I am about to head off to my Collegiate Regional Dairy Challenge competition and thought I would brush up on my understanding of manure. It can be a great indicator of whether your ration is doing a good job and if cows are getting adequate nutrients. Dairy science students competing in the National Dairy Challenge in Georgia this March might find this helpful, too.
Besides students, dairy farmers can use manure as a tool to evaluate their cow nutrition and the health of a cow’s rumen. It can give you an idea of how the rumen is functioning and where and how well feeds are being digested.
If the rumen is working well, you should see:
• Few feed particles in the manure more than 0.5 inches long
• Little or no recognizable feed in manure (cottonseed with lint, green grass, and so on)
• About 50 percent of cows (not sleeping, eating, or drinking) should be ruminating
Rumination is maintained by fiber. If a cow does not eat enough, you will see feed pass through more quickly and be less digested.
Manure takes on different looks and consistencies based on where feed is digested in the cow.
Some nutrients can be digested in the rumen, some in the small intestine, and some in the hindgut (cecum and large intestine). The amount of time feed ferments or sits in the large intestine alters the way manure looks.
Microbes ferment feed in both the rumen and hindgut. However, the cells and protein produced by the microbes are only recycled and absorbed if fermentation happens in the rumen. Otherwise, those high-quality proteins are passed in the feces.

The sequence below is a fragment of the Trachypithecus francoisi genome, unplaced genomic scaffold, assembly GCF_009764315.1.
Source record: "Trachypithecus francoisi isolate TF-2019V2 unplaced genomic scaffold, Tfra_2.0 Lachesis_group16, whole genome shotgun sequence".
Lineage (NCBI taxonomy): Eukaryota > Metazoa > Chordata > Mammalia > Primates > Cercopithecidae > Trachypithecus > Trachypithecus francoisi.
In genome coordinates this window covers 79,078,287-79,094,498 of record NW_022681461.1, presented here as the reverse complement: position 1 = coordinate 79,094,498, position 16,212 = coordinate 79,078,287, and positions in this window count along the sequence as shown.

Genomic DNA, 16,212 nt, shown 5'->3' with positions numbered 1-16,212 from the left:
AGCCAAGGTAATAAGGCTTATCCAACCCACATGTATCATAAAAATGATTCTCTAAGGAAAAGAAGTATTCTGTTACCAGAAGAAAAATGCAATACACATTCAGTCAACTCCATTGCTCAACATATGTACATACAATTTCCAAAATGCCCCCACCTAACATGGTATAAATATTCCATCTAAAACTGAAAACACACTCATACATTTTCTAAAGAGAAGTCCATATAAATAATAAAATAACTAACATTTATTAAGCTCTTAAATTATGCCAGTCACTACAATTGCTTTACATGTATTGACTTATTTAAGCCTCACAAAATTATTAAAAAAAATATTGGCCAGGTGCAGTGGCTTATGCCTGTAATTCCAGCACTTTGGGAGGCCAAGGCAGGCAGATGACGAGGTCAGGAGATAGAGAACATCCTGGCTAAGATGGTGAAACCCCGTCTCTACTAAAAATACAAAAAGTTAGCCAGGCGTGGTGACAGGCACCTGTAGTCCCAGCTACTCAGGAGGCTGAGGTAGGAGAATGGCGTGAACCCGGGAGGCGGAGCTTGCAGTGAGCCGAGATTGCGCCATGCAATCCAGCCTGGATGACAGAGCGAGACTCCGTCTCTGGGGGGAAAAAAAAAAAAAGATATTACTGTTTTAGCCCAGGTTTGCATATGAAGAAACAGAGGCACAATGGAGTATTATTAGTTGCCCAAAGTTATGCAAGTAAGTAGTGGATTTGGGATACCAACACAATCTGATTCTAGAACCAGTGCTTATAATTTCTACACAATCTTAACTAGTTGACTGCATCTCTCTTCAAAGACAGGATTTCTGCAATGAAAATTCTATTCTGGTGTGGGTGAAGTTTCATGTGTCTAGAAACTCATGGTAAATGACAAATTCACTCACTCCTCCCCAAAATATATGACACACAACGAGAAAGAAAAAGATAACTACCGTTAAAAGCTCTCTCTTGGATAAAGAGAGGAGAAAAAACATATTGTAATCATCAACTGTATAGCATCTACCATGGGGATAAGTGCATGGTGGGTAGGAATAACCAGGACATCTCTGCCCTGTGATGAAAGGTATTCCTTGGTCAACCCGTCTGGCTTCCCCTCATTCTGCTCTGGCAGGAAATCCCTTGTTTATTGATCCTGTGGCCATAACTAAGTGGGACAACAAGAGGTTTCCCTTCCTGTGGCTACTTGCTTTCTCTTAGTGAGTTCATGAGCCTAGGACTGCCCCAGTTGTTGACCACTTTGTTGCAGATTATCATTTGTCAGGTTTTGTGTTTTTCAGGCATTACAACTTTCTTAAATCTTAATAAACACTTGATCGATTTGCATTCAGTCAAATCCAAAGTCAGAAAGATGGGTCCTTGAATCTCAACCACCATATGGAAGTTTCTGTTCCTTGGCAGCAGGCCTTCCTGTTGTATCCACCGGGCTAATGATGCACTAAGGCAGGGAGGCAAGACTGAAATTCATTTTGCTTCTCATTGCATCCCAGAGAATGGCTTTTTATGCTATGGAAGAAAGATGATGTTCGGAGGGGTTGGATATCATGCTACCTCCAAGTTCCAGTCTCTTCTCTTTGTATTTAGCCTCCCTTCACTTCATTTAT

Some hindgut fermentation is normal, but too much can cause diarrhea, foamy manure, or mucin casts (mucous stretched through the manure).
What does manure tell us?
Diarrhea — this is a ration problem. The hindgut is most likely irritated because of higher acid production from too much feed fermenting there. Moldy or spoiled feeds may also be the culprit. If diarrhea appears sporadically across the herd, you may have some spoiled silage or feeds.
Foamy manure — too much gas production from hindgut fermentation. It appears very bubbly and comes out of cows in a solid stream.
Mucin casts — indictor of ruminal acidosis. If you drag your boot across the manure and something moves after your boot has passed, it may be a mucin cast. They appear in manure of any consistency.
Undigested feed – problems with rumen function or feeding management. This means something is up with the rumen because it is not retaining feed for digestion. Most often this occurs because of too much starch and not enough fiber. Another factor could be slug feeding, or not enough processing of grains.
How can you fix it?
Overall, 95 percent of cows in a pen eating the same ration should have similar manure. When walking pens, look for variation and evaluate five samples of manure for particle size, density, mucous, and gas bubbles.
Your best bet is reviewing your ration. A diet should be balanced for effective fiber, energy types, and so forth. Feed should be mixed for smaller particle size to lessen sorting but still provide enough fiber. Once balanced, go back through and evaluate the manure again, and reformulate if need be.
Besides feed take into consideration weather, water cleanliness and availability, ventilation, and employees. For more information and pictures, check out USDA’s PowerPoint.
Christy Achen was the 2018 Hoard's Dairyman summer editorial intern. She grew up on a dairy farm in southwest Kansas. Achen is currently a senior at Utah State University studying agricultural communications and journalism.